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High exposure to BPA causes sexual dysfunction in men, researchers say

November 10, 2009 |  9:00 pm

High levels of occupational exposure to the controversial chemical bisphenol A, more commonly known as BPA, causes erectile dysfunction, loss of desire and difficulty ejaculating, U.S. and Chinese researchers reported today. Similar problems have been reported in rodents, but this is the first study to show such effects in humans, and the findings are likely to further inflame the debate over the chemical.

BPA was first developed in the 1930s as a synthetic estrogen analog, similar to diethylstilbestrol, but it soon came to be used in the manufacture of plastics, particularly polycarbonates. It is now found in a wide variety of products, including baby bottles, water bottles and the linings of cans used for food and beverages. Some of the chemical is known to seep out of such products, and more than 90% of Americans have BPA in their urine. Consumer Reports published a study recently showing that high levels of BPA were found in many food products, but that study has been heavily criticized.

The Food and Drug Administration recently decided tentatively that BPA was safe at levels now found in the population, but that conclusion was refuted by its science advisory board. Nonetheless, many localities have banned BPA in baby bottles, and manufacturers have said they will take it out of products meant for infants.Babybottle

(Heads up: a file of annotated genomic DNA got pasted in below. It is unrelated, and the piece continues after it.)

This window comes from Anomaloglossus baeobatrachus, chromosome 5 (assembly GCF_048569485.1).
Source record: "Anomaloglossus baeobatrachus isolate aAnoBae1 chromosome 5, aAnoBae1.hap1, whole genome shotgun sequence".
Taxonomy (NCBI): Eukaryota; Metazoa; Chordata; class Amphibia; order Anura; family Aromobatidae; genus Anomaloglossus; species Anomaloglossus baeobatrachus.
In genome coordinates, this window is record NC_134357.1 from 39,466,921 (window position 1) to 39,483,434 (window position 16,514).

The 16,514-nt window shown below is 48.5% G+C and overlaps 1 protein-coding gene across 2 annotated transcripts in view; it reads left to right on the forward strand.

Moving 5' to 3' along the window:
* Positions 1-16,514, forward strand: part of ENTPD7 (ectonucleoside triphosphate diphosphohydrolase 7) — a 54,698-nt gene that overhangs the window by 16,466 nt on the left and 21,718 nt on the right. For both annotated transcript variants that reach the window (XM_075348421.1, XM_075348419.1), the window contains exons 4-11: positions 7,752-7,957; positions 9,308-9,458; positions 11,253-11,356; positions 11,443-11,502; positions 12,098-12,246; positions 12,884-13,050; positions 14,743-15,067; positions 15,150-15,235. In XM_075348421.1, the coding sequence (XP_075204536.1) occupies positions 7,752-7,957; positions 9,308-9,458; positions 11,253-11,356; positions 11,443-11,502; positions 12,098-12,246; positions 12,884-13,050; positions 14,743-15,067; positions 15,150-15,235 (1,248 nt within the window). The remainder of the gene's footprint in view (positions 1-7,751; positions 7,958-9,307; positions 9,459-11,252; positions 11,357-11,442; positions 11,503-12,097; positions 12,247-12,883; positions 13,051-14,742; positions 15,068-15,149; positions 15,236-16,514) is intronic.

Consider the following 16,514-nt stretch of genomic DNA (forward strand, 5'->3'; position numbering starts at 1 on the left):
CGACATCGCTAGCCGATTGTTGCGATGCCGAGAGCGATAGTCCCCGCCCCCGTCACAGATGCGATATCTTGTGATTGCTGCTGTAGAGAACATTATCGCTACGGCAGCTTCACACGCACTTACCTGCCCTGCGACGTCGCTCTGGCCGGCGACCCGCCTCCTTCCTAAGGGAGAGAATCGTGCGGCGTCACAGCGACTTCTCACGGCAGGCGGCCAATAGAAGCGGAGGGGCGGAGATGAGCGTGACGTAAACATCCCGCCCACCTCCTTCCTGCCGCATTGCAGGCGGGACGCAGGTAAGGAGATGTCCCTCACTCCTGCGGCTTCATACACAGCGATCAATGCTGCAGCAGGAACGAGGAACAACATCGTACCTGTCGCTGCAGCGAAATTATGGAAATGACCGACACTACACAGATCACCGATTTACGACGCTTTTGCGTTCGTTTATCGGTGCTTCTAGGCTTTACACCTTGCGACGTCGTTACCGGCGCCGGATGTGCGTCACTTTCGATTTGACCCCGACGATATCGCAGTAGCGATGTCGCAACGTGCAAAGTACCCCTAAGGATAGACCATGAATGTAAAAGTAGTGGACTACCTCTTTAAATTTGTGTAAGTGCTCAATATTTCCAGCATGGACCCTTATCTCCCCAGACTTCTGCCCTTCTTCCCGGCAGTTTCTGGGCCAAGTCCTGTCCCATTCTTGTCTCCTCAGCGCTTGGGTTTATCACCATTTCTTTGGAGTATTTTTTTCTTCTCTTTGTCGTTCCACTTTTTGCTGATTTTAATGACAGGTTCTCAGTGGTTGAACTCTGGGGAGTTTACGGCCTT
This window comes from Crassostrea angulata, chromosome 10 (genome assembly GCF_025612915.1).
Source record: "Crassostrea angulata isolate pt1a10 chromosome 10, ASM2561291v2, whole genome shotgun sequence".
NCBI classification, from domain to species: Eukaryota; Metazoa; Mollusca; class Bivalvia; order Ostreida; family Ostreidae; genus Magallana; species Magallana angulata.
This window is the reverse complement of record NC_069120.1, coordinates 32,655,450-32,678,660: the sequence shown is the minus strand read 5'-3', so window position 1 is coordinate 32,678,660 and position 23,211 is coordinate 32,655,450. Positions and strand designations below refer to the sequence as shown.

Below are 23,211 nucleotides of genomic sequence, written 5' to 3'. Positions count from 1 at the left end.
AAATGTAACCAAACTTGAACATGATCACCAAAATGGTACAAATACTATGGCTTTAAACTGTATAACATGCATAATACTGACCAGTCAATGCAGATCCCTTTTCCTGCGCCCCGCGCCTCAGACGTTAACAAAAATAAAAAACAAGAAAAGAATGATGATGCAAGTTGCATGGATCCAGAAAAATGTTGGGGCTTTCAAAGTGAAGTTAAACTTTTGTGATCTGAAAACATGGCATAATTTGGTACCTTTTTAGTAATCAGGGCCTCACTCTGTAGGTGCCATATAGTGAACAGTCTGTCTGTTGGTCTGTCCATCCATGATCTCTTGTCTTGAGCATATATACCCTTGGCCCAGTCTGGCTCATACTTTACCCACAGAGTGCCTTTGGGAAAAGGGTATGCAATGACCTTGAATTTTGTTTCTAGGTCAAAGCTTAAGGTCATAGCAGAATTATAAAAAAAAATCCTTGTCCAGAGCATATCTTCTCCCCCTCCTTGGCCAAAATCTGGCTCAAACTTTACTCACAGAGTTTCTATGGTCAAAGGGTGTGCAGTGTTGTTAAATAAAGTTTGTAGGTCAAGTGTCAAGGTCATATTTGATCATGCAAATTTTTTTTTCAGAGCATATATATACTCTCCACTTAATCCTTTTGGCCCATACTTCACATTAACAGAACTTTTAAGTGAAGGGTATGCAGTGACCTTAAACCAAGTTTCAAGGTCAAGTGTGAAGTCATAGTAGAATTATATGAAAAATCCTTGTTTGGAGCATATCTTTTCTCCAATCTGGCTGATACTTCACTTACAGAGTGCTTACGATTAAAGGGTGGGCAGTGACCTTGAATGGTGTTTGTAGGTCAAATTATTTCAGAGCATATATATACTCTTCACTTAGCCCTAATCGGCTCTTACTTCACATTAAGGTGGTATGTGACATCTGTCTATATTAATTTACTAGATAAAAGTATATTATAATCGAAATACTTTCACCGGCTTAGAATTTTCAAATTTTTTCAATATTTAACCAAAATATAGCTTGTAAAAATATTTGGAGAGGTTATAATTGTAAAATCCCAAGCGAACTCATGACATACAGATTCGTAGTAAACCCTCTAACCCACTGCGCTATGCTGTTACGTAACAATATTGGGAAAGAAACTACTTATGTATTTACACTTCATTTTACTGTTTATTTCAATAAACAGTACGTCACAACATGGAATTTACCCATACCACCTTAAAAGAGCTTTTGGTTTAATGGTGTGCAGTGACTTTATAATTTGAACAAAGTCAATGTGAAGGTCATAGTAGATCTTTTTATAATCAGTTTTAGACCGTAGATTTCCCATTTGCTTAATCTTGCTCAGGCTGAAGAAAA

A variety of BPA animal studies has suggested that the chemical has many health effects, including infertility, weight gain, behavioral changes, early onset of puberty, cancer and diabetes. "Critics dismissed all the animal studies, saying, 'Show us the human studies,' " said Dr. De-Kun Li, a reproductive endocrinologist at Kaiser Permanente's Division of Research in Oakland and the lead author of the new study. "Now we have a human study, and this can't just be dismissed."

Li and his colleagues in the U.S. and China studied 634 workers in Chinese factories: 230 of them were exposed to high levels of BPA on their jobs, and 404 worked in factories where there was no exposure. The team measured air levels of BPA, ingestion and other measures of contamination, and monitored urine levels as well. They also questioned the workers about their sexual experiences.

The team reported online in the journal Human Reproduction that, on average, the workers exposed to BPA had a greater than fourfold increased risk of erectile dysfunction, a fourfold risk of low sexual desire, and a more than sevenfold increased risk of ejaculation difficulties. On average, the men had about 50 times the average urinary BPA concentration of American males, but the team found that the frequency of problems rose with increasing levels of the chemical.

"Because the BPA levels in this study were very high, more research needs to be done to see how low a level of BPA exposure may have effects on our reproductive system," Li said. "This study raises the question: Is there a safe level for BPA exposure, and what is that level? More studies like this, which examine the effects of BPA on humans, are critically needed to help establish prevention strategies and regulatory policies."

The study was funded by the U.S. National Institute of Occupational Safety and Health.

-- Thomas H. Maugh II

Photo: Baby bottles have been among the most controversial products containing BPA. Credit: Don Bartletti / Los Angeles Times

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